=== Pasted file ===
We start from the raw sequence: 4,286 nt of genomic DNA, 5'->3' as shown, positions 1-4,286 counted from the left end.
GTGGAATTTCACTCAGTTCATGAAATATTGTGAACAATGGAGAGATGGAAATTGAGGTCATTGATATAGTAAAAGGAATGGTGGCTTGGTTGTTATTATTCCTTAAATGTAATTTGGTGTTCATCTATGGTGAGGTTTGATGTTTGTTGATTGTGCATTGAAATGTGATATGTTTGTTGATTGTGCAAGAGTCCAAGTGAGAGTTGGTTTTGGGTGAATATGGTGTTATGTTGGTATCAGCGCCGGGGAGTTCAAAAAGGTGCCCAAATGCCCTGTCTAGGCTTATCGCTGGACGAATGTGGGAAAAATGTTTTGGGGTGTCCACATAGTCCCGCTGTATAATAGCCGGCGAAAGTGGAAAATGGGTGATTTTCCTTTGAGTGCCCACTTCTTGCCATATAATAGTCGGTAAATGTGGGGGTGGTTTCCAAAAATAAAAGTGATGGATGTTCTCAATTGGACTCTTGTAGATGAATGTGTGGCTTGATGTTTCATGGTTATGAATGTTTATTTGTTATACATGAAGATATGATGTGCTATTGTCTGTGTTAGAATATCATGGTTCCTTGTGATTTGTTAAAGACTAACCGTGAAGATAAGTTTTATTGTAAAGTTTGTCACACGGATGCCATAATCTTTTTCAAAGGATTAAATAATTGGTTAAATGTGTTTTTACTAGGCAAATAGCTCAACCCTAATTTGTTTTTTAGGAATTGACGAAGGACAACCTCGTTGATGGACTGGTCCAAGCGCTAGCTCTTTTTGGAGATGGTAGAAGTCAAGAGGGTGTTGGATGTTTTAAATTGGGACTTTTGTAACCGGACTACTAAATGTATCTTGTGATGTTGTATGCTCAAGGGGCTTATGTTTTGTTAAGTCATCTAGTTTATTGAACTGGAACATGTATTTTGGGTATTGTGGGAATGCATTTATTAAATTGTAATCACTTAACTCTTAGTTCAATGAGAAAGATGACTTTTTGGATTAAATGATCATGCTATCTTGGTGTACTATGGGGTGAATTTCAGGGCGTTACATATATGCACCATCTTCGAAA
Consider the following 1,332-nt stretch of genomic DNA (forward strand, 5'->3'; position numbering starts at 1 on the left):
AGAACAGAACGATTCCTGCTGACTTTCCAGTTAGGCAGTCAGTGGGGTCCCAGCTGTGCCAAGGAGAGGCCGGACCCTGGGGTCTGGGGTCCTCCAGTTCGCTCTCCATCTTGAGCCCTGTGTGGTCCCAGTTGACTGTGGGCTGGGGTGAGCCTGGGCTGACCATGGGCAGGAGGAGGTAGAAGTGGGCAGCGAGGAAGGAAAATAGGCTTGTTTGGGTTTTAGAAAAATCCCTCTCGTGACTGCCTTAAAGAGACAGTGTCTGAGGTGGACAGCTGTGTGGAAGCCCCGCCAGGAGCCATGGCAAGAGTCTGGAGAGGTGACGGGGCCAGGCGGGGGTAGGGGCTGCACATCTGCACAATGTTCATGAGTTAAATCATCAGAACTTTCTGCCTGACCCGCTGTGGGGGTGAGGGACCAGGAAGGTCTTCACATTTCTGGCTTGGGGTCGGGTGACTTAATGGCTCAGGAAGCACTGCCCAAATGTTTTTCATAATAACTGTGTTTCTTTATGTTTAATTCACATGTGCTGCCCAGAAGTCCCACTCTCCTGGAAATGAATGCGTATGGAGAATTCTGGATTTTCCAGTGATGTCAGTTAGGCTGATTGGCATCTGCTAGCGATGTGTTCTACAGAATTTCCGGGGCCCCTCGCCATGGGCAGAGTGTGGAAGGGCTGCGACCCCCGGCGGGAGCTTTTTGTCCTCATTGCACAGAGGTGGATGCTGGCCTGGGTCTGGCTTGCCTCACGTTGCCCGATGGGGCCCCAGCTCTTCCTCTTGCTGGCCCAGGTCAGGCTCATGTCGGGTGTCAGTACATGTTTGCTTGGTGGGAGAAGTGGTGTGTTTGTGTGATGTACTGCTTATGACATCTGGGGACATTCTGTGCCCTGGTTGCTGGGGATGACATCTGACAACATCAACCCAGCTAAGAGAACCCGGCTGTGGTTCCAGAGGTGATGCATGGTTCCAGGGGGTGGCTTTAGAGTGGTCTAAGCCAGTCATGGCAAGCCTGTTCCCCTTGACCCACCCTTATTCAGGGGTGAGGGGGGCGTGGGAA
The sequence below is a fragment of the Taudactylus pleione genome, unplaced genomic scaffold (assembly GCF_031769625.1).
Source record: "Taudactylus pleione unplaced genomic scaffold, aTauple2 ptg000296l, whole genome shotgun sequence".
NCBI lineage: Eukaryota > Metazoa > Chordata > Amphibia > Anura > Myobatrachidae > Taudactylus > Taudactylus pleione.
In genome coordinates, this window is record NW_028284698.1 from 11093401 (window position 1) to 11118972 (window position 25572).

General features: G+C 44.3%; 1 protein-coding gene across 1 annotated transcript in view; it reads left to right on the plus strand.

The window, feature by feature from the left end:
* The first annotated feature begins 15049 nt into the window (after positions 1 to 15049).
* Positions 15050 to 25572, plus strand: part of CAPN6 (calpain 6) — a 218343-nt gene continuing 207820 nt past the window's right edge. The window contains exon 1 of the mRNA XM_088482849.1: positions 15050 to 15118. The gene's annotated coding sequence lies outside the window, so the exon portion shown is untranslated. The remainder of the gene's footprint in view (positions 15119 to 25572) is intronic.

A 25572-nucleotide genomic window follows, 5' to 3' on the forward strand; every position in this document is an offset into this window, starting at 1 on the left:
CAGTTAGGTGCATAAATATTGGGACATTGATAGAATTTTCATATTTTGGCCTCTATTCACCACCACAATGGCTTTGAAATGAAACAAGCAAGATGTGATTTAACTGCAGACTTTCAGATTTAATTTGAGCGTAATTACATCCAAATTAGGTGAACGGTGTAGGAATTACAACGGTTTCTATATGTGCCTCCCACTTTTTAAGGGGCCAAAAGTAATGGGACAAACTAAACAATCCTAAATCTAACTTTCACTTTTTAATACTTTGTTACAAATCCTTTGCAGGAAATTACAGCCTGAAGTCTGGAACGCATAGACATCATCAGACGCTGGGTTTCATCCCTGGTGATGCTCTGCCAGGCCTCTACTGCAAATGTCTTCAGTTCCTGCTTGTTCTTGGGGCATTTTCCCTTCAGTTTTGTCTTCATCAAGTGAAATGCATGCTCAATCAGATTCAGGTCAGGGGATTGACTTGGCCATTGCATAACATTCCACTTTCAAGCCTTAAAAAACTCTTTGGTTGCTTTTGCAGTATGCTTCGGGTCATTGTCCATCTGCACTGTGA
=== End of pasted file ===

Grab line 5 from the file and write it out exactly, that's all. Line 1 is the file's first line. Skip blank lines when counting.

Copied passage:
The sequence below is a fragment of the Taudactylus pleione genome, unplaced genomic scaffold (assembly GCF_031769625.1).